Piecing together the various accounts, a rather different picture emerges of the reshuffle, to the one commonly reported.

At the heart of it is a leader’s office dominated by fear.

Not fear of what the Tories are doing to the country, or for the electoral battle to come, but a fatalistic conviction that Ed Miliband will either be toppled as Labour’s leader before the next election, or so destabilised as to be incapable of fighting effectively.

This fear framed the reshuffle as Ed Miliband attempted to deal with Blairites, Ballsites, the new hero of the soft left, Andy Burnham and even the young pretender, Chuka Umunna.

The cull of the three Blairites – Jim Murphy, Liam Byrne and Steven Twigg – has been widely discussed, but what is less well known, Westminster sources suggest, is that when faced with Ed Miliband’s concerted move against them, the three discussed their options.

Collective resignation was the first impulse but two factors are said to have changed their minds: the sense that this was their party too and they could still exert some influence on policy; and that any resignation would simply have been written up as sour grapes from the snubbed.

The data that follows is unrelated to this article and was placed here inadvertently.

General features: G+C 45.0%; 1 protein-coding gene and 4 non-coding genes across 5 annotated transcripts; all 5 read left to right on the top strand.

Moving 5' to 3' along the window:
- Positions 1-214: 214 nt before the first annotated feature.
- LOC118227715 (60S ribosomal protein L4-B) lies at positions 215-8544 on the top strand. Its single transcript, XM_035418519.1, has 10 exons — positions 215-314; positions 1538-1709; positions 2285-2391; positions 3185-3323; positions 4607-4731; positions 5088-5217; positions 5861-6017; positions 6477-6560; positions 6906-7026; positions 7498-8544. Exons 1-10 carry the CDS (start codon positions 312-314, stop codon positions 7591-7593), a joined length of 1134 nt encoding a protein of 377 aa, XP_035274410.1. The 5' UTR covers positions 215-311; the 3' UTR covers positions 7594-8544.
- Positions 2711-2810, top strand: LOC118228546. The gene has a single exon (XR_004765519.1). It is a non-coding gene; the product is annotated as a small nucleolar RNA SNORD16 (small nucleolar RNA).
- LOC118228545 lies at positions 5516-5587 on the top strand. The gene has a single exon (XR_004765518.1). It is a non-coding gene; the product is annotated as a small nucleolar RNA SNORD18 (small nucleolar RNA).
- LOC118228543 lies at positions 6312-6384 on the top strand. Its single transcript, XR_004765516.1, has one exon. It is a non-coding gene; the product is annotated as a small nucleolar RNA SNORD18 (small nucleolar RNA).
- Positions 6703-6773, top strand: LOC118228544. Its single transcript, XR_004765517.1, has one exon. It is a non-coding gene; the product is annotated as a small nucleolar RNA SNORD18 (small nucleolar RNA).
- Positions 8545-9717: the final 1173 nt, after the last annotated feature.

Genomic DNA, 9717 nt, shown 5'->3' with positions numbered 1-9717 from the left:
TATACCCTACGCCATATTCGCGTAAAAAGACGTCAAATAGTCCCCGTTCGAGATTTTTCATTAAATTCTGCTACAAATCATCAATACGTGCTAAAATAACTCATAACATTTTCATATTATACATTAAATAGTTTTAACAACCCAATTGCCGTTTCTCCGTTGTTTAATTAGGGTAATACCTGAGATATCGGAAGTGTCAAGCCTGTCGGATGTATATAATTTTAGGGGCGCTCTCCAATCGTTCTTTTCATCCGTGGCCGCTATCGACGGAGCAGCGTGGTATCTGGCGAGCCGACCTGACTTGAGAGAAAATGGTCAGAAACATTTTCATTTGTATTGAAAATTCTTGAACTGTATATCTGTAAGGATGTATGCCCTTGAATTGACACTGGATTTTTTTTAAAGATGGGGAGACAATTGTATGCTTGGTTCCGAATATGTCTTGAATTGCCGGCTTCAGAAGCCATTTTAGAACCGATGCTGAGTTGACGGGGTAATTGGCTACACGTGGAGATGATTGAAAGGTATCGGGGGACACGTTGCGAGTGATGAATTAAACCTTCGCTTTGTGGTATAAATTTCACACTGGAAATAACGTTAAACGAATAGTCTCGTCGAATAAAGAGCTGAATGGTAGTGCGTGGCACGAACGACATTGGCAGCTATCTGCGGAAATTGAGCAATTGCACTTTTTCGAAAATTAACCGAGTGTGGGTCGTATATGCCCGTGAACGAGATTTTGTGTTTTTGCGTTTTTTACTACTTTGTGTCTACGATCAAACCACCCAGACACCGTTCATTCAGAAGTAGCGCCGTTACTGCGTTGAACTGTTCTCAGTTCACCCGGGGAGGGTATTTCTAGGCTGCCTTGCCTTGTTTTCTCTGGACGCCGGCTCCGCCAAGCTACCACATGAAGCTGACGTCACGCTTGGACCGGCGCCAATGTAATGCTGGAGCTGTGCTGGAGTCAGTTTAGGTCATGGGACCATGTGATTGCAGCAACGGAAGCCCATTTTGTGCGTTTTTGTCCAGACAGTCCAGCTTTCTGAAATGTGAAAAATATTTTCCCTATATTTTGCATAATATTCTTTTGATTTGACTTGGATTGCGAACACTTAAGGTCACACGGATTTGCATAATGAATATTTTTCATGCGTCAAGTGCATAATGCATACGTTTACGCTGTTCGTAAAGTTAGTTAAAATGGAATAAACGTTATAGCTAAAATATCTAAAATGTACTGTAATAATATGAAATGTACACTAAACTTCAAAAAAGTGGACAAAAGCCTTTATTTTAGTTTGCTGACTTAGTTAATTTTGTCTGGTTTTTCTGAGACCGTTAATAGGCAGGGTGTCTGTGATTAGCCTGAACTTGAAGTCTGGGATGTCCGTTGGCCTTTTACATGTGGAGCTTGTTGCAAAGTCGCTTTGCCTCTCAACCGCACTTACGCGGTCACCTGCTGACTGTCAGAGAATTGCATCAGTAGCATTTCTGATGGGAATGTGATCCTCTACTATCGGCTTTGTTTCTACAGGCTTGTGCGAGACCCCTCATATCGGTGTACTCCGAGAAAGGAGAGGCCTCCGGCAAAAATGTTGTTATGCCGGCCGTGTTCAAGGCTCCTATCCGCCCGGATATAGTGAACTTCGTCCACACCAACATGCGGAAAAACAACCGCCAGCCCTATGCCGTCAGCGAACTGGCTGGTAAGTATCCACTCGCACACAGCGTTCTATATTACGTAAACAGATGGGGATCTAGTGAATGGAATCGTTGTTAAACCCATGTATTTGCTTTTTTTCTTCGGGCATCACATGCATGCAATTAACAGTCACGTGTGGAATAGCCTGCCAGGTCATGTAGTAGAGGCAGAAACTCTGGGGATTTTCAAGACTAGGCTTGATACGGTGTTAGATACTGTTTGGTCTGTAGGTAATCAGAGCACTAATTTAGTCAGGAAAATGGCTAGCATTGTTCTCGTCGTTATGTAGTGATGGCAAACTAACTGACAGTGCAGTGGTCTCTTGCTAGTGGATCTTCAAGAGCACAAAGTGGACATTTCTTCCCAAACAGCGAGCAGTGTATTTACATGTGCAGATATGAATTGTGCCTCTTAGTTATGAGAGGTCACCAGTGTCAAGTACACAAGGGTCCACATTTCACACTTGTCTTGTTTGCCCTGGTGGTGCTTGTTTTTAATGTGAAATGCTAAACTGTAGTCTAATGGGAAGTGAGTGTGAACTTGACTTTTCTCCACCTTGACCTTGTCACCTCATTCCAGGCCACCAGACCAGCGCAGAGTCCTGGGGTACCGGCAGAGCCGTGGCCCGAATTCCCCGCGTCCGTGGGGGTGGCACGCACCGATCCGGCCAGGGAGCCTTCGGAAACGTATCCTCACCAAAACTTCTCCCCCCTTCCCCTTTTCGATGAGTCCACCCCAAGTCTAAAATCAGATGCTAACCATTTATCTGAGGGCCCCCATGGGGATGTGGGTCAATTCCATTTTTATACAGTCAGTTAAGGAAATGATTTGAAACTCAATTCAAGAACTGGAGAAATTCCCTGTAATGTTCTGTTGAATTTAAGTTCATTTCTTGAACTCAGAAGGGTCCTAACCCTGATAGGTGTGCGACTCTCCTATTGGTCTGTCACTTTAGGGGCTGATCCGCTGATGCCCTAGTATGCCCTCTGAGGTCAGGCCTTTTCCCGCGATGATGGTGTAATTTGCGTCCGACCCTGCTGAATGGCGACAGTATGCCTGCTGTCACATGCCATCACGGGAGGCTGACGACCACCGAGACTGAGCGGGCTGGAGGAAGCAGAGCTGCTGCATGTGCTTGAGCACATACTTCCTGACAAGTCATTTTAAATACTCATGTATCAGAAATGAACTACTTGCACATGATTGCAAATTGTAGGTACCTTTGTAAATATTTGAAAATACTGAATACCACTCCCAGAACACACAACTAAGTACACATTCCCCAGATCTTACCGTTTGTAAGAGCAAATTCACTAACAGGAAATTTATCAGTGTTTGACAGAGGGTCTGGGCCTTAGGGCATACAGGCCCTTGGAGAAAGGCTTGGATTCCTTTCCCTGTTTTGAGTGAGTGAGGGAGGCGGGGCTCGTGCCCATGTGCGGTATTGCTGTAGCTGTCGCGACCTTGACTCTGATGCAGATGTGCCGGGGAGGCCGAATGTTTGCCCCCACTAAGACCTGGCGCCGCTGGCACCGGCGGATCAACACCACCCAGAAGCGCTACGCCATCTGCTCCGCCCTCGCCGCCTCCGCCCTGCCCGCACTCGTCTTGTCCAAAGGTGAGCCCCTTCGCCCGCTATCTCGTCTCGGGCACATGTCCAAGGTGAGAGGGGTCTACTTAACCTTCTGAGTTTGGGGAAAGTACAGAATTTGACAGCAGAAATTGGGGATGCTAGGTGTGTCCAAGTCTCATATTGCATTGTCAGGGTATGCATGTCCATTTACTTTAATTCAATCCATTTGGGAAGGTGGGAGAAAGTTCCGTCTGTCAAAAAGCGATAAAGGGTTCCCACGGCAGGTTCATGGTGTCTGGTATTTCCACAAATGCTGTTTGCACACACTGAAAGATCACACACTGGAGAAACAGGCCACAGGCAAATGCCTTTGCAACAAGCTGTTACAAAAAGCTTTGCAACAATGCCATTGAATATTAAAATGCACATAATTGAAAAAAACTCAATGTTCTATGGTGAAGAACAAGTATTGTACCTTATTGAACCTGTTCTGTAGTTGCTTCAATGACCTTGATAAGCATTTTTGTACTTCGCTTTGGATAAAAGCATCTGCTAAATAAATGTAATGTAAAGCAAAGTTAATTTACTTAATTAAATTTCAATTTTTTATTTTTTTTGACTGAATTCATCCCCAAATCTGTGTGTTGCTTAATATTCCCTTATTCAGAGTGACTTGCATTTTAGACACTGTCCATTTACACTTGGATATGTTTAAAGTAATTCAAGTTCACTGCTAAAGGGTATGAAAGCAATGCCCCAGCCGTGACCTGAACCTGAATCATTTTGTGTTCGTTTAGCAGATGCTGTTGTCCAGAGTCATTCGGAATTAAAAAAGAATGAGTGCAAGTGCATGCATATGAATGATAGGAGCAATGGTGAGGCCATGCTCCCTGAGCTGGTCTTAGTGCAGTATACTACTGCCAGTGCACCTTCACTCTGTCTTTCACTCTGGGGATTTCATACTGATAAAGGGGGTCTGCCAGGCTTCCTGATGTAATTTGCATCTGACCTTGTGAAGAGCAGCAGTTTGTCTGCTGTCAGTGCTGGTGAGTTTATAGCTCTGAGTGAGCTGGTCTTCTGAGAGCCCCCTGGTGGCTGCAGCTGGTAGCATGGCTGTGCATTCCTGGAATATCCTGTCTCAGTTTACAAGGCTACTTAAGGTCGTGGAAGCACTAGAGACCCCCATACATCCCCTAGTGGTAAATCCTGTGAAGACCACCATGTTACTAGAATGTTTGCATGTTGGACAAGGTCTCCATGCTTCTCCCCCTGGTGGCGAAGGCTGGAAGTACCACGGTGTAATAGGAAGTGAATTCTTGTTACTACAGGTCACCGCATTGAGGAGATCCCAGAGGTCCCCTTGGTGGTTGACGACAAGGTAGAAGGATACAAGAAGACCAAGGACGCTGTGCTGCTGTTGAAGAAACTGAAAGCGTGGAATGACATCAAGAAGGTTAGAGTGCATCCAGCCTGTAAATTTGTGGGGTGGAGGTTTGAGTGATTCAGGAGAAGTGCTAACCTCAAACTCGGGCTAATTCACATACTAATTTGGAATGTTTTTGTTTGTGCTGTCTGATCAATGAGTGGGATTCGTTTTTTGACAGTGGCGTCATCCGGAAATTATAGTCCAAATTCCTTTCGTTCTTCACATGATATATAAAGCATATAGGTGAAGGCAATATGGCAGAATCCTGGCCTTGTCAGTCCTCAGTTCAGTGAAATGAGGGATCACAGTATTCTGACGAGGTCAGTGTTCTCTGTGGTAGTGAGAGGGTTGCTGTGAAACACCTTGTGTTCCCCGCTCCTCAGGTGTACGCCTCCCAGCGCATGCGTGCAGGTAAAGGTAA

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Uncut poll reveals public blame last Labour government, not Tories, for today’s benefits bill

12/09/2013, 09:55:29 PM

by Kevin Meagher

In raw political terms, the fact that voters hold Labour accountable by a margin of ten to one for the size of the benefits bill is about as about politically toxic as it gets.

The poll finding, in our forthcoming pamphlet “Labour’s manifesto uncut: How to win in 2015 and why”, shows the scale of Labour’s real challenge, underneath its broad opinion poll lead.

Over half of those who think welfare spending is too high (54 per cent) blame Labour, with only five per cent pointing the finger at the coalition.

Meanwhile 45 per cent trust Cameron to control welfare spending and prevent it rising out of control, compared to 14 per cent who back Ed Miliband.

This gap goes to the heart of Labour’s credibility as a party of government, so narrowing it must be a strategic priority.

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Labour’s compulsory jobs guarantee offers hope for the long term unemployed

28/08/2013, 11:44:33 AM

by John Stephenson